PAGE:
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Boy & the World (2013)

I try to avoid reading about a film before I see it, so all I knew about Boy & the World was that it was being widely acclaimed. Not only did it win the 2016 Annie Award for Best Independent Feature, it is also nominated for the Oscar for Best Animated Feature. That nomination sets it against Pixar’s heavyweight Inside Out, amongst other worthy films. Boy & the World’s deceptively simple style, combined with the cuteness of the title character and bright color palette, suggest a certain kind of movie. However, what you actually get is something unexpectedly different. The story is simple: a young boy, who we meet exploring the natural world around him, discovers his father is leaving to find work to support his family. After he leaves, the boy decides to follow him. The film follows this journey through a  Brazilian landscape.

Boy & the World deserves its accolades because of the animation itself. The vibrant movement of patterns and colors are firmly in the tradition of animation’s too rarely screened history. From Oskar Fischinger’s abstract musical animations to Norm McLaren’s similar use of music, movement, and art, this kind of animation is rarely seen, but undeservedly so. It is to director Ale Abreu’s credit that his entire film is a wonder to behold and a welcome return to the use of animation for such vibrant storytelling.

The Boy’s explorations of nature, music, color, and art continue throughout the film. Watching the Boy makes the film a joy. As Brazil is to the world what New Orleans is to the United States, music is befittingly what cues us to much of the Boy’s perspective. The musical stops and starts usually serve to bring us into the Boy’s head, helping us understand his thoughts. The movie has no actual dialogue. Our understanding is guided by the visuals. What develops as the film continues is a challenging narrative, but Abreu does a mostly masterful job, continually allowing his directorial choices of what to animate to tell the story without words. This film reminded me of another Oscar nominated film, Shaun the Sheep Movie, a film where dialogue is never missed.

As I watched Boy & the World, it surprised me how often I was reminded of other films: beautifully painted backgrounds made me think of the dramatic backgrounds in Bill Melendez’s A Charlie Brown Christmas; the use of human eyes and grungy real-life imagery as the Boy encounters big-city life through advertising made me think of Ralph Bakshi’s use of similar elements to evoke dirty urban streets; in addition, this film’s war and industrial scenes suggested dream imagery from the animation of the film version of Pink Floyd’s The Wall. Perhaps most enjoyable for me were the scenes in which the Boy looks through a kaleidoscope and walks through a construction site, as miraculously safe as Swee’ Pea from one of my favorite Popeye shorts, Child Sockology: both little tykes manage to stay alive while crawling along construction beams swinging high in the air. The scenes appear to have impending doom, but in the nick of time a new place to step always swings by. As I said, when the Boy enjoys discovering the World, in all its color, music, and wonder, so do we in the audience.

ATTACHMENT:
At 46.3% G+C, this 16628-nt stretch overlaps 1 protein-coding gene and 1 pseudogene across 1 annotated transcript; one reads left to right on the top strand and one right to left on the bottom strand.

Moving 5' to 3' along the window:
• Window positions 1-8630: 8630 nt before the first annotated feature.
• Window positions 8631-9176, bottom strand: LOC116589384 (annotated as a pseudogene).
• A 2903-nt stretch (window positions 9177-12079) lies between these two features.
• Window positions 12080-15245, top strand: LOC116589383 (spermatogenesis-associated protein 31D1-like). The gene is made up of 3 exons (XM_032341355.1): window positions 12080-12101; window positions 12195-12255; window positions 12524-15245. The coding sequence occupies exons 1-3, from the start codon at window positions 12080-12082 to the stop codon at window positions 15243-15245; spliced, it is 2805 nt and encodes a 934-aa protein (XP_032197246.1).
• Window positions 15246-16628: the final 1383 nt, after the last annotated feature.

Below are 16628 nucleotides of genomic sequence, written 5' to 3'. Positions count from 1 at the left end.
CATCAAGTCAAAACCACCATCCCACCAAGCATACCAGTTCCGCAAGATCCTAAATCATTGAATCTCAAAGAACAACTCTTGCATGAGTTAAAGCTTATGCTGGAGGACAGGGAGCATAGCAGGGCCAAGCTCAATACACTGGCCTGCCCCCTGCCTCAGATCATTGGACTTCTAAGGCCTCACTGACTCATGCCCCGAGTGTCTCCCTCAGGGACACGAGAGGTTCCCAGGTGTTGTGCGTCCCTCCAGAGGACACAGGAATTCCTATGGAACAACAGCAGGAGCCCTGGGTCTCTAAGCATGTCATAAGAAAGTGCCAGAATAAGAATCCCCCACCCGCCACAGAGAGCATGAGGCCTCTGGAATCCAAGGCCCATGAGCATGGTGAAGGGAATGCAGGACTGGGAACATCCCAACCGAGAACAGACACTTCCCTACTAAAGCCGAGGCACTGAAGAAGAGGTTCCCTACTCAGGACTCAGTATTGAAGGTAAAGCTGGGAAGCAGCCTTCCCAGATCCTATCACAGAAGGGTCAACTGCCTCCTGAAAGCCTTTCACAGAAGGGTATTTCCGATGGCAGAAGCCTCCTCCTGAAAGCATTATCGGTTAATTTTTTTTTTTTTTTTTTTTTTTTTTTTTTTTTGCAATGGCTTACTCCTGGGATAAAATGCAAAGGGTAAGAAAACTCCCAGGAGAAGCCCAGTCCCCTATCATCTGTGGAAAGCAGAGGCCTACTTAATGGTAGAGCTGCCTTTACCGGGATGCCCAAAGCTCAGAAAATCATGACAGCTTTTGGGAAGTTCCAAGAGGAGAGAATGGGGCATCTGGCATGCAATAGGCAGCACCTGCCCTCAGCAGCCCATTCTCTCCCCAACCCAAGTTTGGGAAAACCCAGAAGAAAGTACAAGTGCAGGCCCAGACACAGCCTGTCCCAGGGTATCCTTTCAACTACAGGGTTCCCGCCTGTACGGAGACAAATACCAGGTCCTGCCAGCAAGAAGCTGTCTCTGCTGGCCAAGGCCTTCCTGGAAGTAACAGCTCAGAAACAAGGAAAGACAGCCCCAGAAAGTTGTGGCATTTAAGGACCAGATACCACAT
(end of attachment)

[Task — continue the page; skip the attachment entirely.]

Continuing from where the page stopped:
However, there is a much darker story being told, and my above references to Bakshi and
The Wall should suggest it. I don’t think it is too much of a spoiler to note that when we first see the boy’s father, his face, rather disconcertingly, appears very skull-like. As the boy proceeds on his journey, too often what he perceives as beautiful and worthy of his full attention turn out to be only brief moments providing respite from harsh life, rather than signals that the world is a happy place. The true nature of the boy, and the various people he meets along the way, tells a rather sad tale in the end. The narrative takes on a political and social stance which I am very much sympathetic toward, but which I must admit I did not expect. The end result was one of great sadness, especially in contrast with the wondrous movement, art, and music on display. As the moments of wonder get briefer and briefer, this film reminds us to cherish them all the more in our own lives. The narrative enhances our appreciation of the animation in the film, as it allows us some color and awe amidst the darker narrative.

Though I had been hoping for an even more positive film experience, I have only one real fault with the film. After working so well by telling its story through its form – the animation needing nothing other than itself to make complexity understood – there is one short sequence in which non-animated, real-life footage is used to make a well-taken but possibly superfluous point. This breaks the spell – adding elements unneeded throughout the earlier parts of the film. I wish another way had been found to make this statement as for me this was a big misstep that should have been edited out.

Though the narrative resonates with me, so that I understand why accolades are being laid on Boy & the World, my initial thought was to give a three-star rating. I like it, but perhaps may not watch this again. However, the animation is so beautiful, mesmerizing, and alive.

For art as masterful as this, I bring my rating up and say this is a solid four-star film, definitely worth another watch.

BOY & THE WORLD is now showing in limited release in Cinemas in North America courtesy of GKIDS FILMS.